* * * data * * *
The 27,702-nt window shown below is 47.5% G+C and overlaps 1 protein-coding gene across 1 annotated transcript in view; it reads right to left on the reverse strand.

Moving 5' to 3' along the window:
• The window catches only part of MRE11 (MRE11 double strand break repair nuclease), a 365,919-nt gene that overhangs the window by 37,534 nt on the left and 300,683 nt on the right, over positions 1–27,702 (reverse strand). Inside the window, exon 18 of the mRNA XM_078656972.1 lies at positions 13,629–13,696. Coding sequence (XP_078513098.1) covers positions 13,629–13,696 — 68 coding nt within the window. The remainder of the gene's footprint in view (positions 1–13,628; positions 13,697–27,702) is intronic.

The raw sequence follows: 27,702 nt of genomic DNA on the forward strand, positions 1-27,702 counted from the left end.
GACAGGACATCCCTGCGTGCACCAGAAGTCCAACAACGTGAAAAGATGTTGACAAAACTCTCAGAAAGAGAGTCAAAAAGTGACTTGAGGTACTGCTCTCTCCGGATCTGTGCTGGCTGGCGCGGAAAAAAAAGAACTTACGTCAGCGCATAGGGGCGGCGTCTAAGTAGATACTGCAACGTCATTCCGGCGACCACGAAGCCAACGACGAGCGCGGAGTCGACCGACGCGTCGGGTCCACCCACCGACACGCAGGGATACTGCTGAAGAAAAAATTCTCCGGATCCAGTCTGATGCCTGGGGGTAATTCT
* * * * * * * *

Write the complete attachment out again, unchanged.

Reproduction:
The 27,702-nt window shown below is 47.5% G+C and overlaps 1 protein-coding gene across 1 annotated transcript in view; it reads right to left on the reverse strand.

Moving 5' to 3' along the window:
• The window catches only part of MRE11 (MRE11 double strand break repair nuclease), a 365,919-nt gene that overhangs the window by 37,534 nt on the left and 300,683 nt on the right, over positions 1–27,702 (reverse strand). Inside the window, exon 18 of the mRNA XM_078656972.1 lies at positions 13,629–13,696. Coding sequence (XP_078513098.1) covers positions 13,629–13,696 — 68 coding nt within the window. The remainder of the gene's footprint in view (positions 1–13,628; positions 13,697–27,702) is intronic.

The raw sequence follows: 27,702 nt of genomic DNA on the forward strand, positions 1-27,702 counted from the left end.
GACAGGACATCCCTGCGTGCACCAGAAGTCCAACAACGTGAAAAGATGTTGACAAAACTCTCAGAAAGAGAGTCAAAAAGTGACTTGAGGTACTGCTCTCTCCGGATCTGTGCTGGCTGGCGCGGAAAAAAAAGAACTTACGTCAGCGCATAGGGGCGGCGTCTAAGTAGATACTGCAACGTCATTCCGGCGACCACGAAGCCAACGACGAGCGCGGAGTCGACCGACGCGTCGGGTCCACCCACCGACACGCAGGGATACTGCTGAAGAAAAAATTCTCCGGATCCAGTCTGATGCCTGGGGGTAATTCT